Report: Global Upstream Sector Eyes $150 Billion in Deals for Rest of 2024

(Reuters) — The global upstream industry could see dealmaking worth another $150 billion throughout the remainder of the year, with focus shifting to shale plays in U.S. other than the Permian Basin, analysts at Rystad Energy said in a report.

M&A activity in the global upstream industry has already crossed the $64 billion mark this year, most of it focused around the U.S. shale patch.

Why Its Important

M&A activity in the first-quarter in North America was nearly $54 billion, or 83%, of the worldwide total and the region is expected to be the driving force for consolidation for the rest of the year, the report said.

The Context

The Permian Basin, which spans across western Texas and southeastern New Mexico, has been the focus for most deals in the year, with companies vying to get a hold of assets located in the patch.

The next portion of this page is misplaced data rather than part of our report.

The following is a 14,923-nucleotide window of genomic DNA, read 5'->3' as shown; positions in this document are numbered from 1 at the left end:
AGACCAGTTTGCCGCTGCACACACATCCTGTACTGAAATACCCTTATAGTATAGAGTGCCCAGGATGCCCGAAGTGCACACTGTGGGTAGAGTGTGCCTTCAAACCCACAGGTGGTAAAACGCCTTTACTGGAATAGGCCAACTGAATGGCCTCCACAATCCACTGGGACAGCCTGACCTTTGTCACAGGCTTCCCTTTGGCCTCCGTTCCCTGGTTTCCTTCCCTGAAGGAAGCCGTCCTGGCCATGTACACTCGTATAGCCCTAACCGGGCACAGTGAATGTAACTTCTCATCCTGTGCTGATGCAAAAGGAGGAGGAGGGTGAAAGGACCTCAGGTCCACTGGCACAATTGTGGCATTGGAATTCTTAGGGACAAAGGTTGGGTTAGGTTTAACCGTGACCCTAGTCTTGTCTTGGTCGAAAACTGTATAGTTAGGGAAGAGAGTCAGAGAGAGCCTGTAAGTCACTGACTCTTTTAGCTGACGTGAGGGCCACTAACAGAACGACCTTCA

Other shale plays in the U.S. are also set to attract significant investments, with about $41 billion worth of non-Permian opportunities on the market, according to the report, like the potential sale of Exxon Mobil's Bakken portfolio in North Dakota.

By The Numbers

Globally, dealmaking in the sector increased 145% year-over-year (y-o-y) in the first-quarter to $64 billion, and was the highest since 2019, per the report.

Outside the U.S., dealmaking remained strong in the first quarter, with $10.5 billion changing hands, a 5% y-o-y increase. The demand for gas-producing resources represented about 66% of total oil and gas producing assets bought and sold.

Key Quotes

"...with appetite still strong, deal-hungry players are looking outside the (Permian) basin for acquisitions. A power shift could be on the cards, with non-Permian assets taking center stage in the future North American deals pipeline," said Atul Raina, vice president of upstream research at Rystad Energy.

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